Sensitive NZ Police video evidence shuffled around US tech companies


Risks around what tech companies are was doing with police data had “already eventuated”, said a report. File photo.
Photo: 123rf

Sensitive video evidence compiled by New Zealand police has been shuffled around between US tech companies without them knowing, a newly released document reveals.

Reports about the risks and costs around the government’s big push for public agencies to use ‘cloud’ computing have revealed police had more than 20 systems handled by private companies under cloud computing contracts.

In their latest cloud deal with US firm Appian – designed to handle the daily data generated by their 10,000 officers – police have insisted on greater controls and three layers of checks.

But the risks around police – or any other customer – not knowing exactly what a tech company was doing with their data had “already eventuated”, said an internal report released under the OIA.

This occurred within the system run by US taser-maker Axon, where police keep footage of taser use and family violence interviews in servers in Australia.

“ moved police video evidence from one hosting provider to another [from Amazon to Microsoft], which risked the evidence being inadmissible in court,” said the report.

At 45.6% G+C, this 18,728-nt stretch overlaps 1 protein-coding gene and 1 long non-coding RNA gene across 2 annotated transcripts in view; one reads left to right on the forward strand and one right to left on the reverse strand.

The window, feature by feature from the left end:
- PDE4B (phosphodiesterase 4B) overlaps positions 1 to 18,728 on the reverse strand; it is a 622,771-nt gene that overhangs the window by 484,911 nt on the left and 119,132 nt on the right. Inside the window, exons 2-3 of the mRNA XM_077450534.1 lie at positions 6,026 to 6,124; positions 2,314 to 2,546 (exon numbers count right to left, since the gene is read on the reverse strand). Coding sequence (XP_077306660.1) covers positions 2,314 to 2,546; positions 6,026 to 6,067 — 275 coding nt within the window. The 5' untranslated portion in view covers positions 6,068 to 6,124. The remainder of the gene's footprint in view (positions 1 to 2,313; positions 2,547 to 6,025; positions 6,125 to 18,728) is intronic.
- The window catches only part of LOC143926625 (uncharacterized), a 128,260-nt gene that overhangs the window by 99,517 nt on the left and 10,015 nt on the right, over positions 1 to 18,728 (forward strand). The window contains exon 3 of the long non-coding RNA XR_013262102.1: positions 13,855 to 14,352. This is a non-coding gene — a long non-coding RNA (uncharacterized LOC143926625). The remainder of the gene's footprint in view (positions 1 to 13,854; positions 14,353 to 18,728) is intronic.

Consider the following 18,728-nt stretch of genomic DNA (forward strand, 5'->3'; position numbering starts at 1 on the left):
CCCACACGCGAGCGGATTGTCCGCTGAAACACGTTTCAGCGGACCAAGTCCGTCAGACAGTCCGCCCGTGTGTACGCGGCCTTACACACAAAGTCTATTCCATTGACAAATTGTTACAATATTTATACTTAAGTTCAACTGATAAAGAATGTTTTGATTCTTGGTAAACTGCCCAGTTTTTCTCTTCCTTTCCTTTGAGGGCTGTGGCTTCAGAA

While the report is dated 2020, it remains the most substantive recent report police have on cloud computing risks, according to their OIA response.

Police told RNZ that the evidence mistake was due to an internal administrative oversight.

“Police assessed that the risk to police data security and protection had not changed.

“To the best of our knowledge there have not been any problems because of this move,” a spokesperson said in a statement.

They had assessed, certified and approved against government standards for the cloud, they added.

Details of another cloud burst revealed

The 2020 report also reveals a significant detail about another widely reported cloud botch-up, when tech firm SAP let unauthorised people see firearms owners’ details in the police database in 2019.

“When the SAP firearms breach occurred it took up to 10 hours before all citizen access to the service was disabled,” it said.

Police only found out about it when a dealer alerted them to the breach.